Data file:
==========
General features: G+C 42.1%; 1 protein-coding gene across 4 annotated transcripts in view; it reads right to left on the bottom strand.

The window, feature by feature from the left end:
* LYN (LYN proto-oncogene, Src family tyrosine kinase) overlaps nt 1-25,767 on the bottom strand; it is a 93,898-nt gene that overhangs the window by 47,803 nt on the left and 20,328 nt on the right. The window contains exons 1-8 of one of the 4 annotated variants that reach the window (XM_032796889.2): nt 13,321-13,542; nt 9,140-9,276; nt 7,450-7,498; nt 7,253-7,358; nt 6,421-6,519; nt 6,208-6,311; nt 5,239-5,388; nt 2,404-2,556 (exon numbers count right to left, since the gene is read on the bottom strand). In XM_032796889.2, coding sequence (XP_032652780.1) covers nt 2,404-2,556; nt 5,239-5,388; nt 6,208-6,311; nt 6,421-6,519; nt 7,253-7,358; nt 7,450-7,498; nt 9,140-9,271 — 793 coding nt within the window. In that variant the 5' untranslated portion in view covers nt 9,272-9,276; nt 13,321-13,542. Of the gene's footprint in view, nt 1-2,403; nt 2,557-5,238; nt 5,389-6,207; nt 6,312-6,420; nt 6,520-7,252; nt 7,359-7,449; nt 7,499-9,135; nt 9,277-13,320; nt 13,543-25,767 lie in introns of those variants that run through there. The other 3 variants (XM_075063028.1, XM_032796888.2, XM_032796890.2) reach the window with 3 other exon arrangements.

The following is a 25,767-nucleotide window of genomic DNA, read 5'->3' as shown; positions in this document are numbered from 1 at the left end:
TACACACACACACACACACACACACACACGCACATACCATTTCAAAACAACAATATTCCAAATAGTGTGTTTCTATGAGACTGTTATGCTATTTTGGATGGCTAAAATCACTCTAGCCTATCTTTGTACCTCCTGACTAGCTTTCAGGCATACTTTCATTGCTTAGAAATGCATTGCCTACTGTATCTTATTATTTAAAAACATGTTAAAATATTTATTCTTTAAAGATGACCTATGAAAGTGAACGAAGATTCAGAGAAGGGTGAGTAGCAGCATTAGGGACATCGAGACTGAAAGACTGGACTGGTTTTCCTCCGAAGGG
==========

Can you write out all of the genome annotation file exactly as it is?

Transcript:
General features: G+C 42.1%; 1 protein-coding gene across 4 annotated transcripts in view; it reads right to left on the bottom strand.

The window, feature by feature from the left end:
* LYN (LYN proto-oncogene, Src family tyrosine kinase) overlaps nt 1-25,767 on the bottom strand; it is a 93,898-nt gene that overhangs the window by 47,803 nt on the left and 20,328 nt on the right. The window contains exons 1-8 of one of the 4 annotated variants that reach the window (XM_032796889.2): nt 13,321-13,542; nt 9,140-9,276; nt 7,450-7,498; nt 7,253-7,358; nt 6,421-6,519; nt 6,208-6,311; nt 5,239-5,388; nt 2,404-2,556 (exon numbers count right to left, since the gene is read on the bottom strand). In XM_032796889.2, coding sequence (XP_032652780.1) covers nt 2,404-2,556; nt 5,239-5,388; nt 6,208-6,311; nt 6,421-6,519; nt 7,253-7,358; nt 7,450-7,498; nt 9,140-9,271 — 793 coding nt within the window. In that variant the 5' untranslated portion in view covers nt 9,272-9,276; nt 13,321-13,542. Of the gene's footprint in view, nt 1-2,403; nt 2,557-5,238; nt 5,389-6,207; nt 6,312-6,420; nt 6,520-7,252; nt 7,359-7,449; nt 7,499-9,135; nt 9,277-13,320; nt 13,543-25,767 lie in introns of those variants that run through there. The other 3 variants (XM_075063028.1, XM_032796888.2, XM_032796890.2) reach the window with 3 other exon arrangements.

The following is a 25,767-nucleotide window of genomic DNA, read 5'->3' as shown; positions in this document are numbered from 1 at the left end:
TACACACACACACACACACACACACACACGCACATACCATTTCAAAACAACAATATTCCAAATAGTGTGTTTCTATGAGACTGTTATGCTATTTTGGATGGCTAAAATCACTCTAGCCTATCTTTGTACCTCCTGACTAGCTTTCAGGCATACTTTCATTGCTTAGAAATGCATTGCCTACTGTATCTTATTATTTAAAAACATGTTAAAATATTTATTCTTTAAAGATGACCTATGAAAGTGAACGAAGATTCAGAGAAGGGTGAGTAGCAGCATTAGGGACATCGAGACTGAAAGACTGGACTGGTTTTCCTCCGAAGGG